July 03, 2015
July 02, 2015
July 01, 2015
Could You Be A Commodity Trading Advisor or Commodity Pool Operator and Not Know It?
As the Commodity Futures Trading Commission’s (“CFTC”) Division of Swap Dealer and Intermediary Oversight recently reminded market participants in a Staff Advisory, entities that meet the definition of a commodity trading advisor (“CTA”) are subject to various regulatory requirements and may be required to register as a CTA with the National Futures Association (“NFA”). The Staff Advisory is an indication that the CFTC is turning to compliance with its regulatory and registration requirements now that the rulemaking process of the Dodd-Frank Act is finishing. Given this transition, as well as the recently expanded scope of the CFTC’s regulatory oversight over CTAs and commodity pool operators (“CPOs”), entities that advise others or are pooled investment vehicles for futures, options, or swaps should consider whether they might be subject to the CFTC’s CTA and CPO regulatory requirements.
The number of entities subject to the CFTC’s CTA and CPO regulatory regime expanded after the passage of the Dodd-Frank Act, which broadened the definitions of CTA and CPO to include pooled investment entities trading in swaps or entities advising about trading in swaps. Under the Commodity Exchange Act (“CEA”), as revised by Dodd-Frank, a CTA is defined as an entity that advises others as to the value or advisability of trading in commodity interests, including futures, security futures products, options, and swaps. The CEA defines a CPO as an investment enterprise that solicits, accepts, or receives funds, securities, or property for the purpose of trading in commodity interests, including futures, security futures products, options, and swaps.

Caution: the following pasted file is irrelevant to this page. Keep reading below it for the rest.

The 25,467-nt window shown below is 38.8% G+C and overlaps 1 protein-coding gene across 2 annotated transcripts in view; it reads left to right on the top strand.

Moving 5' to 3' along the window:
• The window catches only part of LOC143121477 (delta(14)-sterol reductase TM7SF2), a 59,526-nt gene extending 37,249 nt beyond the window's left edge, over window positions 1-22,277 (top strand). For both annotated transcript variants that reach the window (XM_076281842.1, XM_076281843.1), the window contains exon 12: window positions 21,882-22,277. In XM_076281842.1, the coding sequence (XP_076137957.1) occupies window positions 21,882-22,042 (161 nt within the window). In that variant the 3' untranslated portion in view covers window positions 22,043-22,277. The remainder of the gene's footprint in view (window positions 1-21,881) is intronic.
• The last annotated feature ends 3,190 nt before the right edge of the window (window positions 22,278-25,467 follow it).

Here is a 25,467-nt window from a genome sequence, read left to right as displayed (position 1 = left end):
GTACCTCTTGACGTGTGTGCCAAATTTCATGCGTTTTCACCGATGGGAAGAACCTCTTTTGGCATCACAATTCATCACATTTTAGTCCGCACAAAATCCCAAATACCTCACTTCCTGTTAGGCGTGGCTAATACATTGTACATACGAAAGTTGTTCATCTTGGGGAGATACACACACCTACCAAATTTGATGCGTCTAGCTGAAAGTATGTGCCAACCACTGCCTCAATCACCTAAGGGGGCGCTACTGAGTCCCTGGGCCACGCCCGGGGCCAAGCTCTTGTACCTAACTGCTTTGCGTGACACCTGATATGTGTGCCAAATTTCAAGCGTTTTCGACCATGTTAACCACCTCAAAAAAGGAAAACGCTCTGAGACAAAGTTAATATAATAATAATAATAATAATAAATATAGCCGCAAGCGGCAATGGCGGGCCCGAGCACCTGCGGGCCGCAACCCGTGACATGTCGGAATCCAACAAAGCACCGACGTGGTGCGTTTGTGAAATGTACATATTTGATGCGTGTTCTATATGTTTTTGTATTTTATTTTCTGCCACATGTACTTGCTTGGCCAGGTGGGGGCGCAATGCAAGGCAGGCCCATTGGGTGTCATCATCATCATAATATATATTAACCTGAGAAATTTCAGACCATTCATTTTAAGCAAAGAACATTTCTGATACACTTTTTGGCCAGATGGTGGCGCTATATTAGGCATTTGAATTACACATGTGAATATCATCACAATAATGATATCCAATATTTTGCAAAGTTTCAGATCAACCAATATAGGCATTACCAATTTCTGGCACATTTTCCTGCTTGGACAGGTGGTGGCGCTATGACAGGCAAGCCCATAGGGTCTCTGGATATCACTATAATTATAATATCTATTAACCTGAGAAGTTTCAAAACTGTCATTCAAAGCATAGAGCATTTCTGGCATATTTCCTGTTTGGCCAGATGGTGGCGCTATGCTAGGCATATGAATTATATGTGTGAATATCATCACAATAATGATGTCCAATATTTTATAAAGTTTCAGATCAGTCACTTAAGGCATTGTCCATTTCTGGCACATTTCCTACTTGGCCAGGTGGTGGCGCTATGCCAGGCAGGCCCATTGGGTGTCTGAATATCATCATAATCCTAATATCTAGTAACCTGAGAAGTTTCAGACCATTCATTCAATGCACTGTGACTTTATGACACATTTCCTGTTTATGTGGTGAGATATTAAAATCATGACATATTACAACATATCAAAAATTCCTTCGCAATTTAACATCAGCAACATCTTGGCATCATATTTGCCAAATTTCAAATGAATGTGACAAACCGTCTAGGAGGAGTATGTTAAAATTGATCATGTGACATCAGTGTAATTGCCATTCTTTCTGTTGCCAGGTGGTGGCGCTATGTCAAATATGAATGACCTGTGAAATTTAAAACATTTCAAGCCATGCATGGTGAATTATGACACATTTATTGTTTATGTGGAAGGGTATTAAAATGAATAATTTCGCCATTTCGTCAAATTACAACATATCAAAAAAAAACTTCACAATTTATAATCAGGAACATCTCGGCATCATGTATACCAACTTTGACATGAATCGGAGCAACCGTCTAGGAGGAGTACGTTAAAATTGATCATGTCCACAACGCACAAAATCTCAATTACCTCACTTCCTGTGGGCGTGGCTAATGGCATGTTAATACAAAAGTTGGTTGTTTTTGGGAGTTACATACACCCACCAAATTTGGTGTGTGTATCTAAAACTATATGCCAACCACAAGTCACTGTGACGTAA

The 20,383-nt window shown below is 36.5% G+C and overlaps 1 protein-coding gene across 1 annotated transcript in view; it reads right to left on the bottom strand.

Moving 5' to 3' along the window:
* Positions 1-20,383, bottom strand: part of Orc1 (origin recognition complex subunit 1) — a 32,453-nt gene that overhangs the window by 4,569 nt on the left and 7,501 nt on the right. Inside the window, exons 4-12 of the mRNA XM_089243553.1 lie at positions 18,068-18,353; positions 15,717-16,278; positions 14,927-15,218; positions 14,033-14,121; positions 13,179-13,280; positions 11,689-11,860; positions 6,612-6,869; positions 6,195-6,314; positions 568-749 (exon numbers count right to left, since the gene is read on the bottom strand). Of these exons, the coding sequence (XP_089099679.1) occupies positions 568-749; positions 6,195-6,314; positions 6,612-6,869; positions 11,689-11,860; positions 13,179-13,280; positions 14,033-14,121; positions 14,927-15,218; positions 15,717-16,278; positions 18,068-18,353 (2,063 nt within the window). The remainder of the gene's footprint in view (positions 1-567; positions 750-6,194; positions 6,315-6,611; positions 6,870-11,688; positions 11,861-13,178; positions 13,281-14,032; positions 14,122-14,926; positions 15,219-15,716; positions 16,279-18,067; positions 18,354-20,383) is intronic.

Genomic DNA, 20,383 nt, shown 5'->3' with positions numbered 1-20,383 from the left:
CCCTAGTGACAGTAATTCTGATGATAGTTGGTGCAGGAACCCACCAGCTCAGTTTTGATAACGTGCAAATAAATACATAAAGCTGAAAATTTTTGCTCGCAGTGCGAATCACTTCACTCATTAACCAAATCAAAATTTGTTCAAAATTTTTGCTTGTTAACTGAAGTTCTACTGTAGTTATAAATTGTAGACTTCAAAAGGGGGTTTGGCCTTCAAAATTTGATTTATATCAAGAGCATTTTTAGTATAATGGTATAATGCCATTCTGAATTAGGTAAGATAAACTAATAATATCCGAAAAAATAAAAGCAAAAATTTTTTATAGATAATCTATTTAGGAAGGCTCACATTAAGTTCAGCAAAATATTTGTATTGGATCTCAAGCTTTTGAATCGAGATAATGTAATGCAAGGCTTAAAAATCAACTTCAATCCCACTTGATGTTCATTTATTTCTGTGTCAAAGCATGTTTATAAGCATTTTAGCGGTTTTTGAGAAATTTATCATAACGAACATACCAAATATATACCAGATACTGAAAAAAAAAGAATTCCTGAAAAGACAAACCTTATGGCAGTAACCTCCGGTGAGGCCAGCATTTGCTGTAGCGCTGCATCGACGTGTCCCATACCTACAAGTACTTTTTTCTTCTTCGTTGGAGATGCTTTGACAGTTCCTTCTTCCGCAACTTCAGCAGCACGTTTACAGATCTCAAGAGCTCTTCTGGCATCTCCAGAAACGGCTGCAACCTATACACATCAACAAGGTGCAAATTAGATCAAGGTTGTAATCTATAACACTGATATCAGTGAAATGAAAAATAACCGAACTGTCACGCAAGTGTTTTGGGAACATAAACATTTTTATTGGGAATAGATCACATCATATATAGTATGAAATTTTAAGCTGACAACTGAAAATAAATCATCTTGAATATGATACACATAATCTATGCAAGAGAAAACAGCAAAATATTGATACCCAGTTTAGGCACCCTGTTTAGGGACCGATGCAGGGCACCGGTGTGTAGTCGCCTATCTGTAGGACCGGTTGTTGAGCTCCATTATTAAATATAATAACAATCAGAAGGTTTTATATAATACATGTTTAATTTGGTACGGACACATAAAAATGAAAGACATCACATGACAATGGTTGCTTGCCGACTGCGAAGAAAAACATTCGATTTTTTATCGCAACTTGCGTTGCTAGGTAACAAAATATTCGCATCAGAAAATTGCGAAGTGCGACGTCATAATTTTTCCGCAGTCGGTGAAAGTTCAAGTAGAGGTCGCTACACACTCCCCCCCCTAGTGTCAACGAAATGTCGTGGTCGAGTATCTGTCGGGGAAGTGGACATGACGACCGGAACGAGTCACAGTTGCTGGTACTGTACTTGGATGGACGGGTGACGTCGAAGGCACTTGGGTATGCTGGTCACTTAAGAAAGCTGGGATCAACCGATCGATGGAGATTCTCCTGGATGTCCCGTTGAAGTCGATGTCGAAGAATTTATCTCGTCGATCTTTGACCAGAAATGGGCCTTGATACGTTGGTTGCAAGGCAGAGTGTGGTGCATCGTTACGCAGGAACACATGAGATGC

The CTA and CPO regulatory regime also expanded after the CFTC adopted a final rule in February 2012 that eliminated a key exemption from registration that many entities had previously relied upon. This exemption applied to CPOs if the investors in the fund met certain criteria that indicated they were sophisticated investors.
Many energy and other commodity entities may be affected by these changes. Entities that previously were not required to register as a CTA or CPO may now be required to. While the landscape is not entirely clear at this point, the CFTC has indicated that activities involving energy management agreements could in some situations make an entity a CTA1. Given this changing and expanding regulatory landscape and the Division of Swap Dealer and Intermediary Oversight reminder, entities that may not have considered themselves CTAs or CPOs in the past should reevaluate whether they (1) now fall under the definition of a CTA or CPO, (2) are required to register with the NFA, and (3) may qualify for exemptions from registration. Those failing to do so may be subject to regulatory action by the CFTC and NFA.
1 See Further Definition of “Swap,” “Security-Base Swap,” and ‘‘Security-Based Swap Agreement,’’ Mixed Swaps; Security-Based Swap Agreement Recordkeeping, 77 Fed. Reg. 48,208 at 48,243, available at http://www.cftc.gov/ucm/groups/public/@lrfederalregister/documents/file/2012-18003a.pdf (“Conversely, were swaps to be executed by one party on behalf of another party as a result of, or pursuant to, an EMA, the parties thereto would need to consider their respective roles thereunder (e.g. principal versus agent) and whether commodity trading advisor, introducing broker, futures commission merchant, or other registration or other elements of the Dodd-Frank Act regime were implicated.”).
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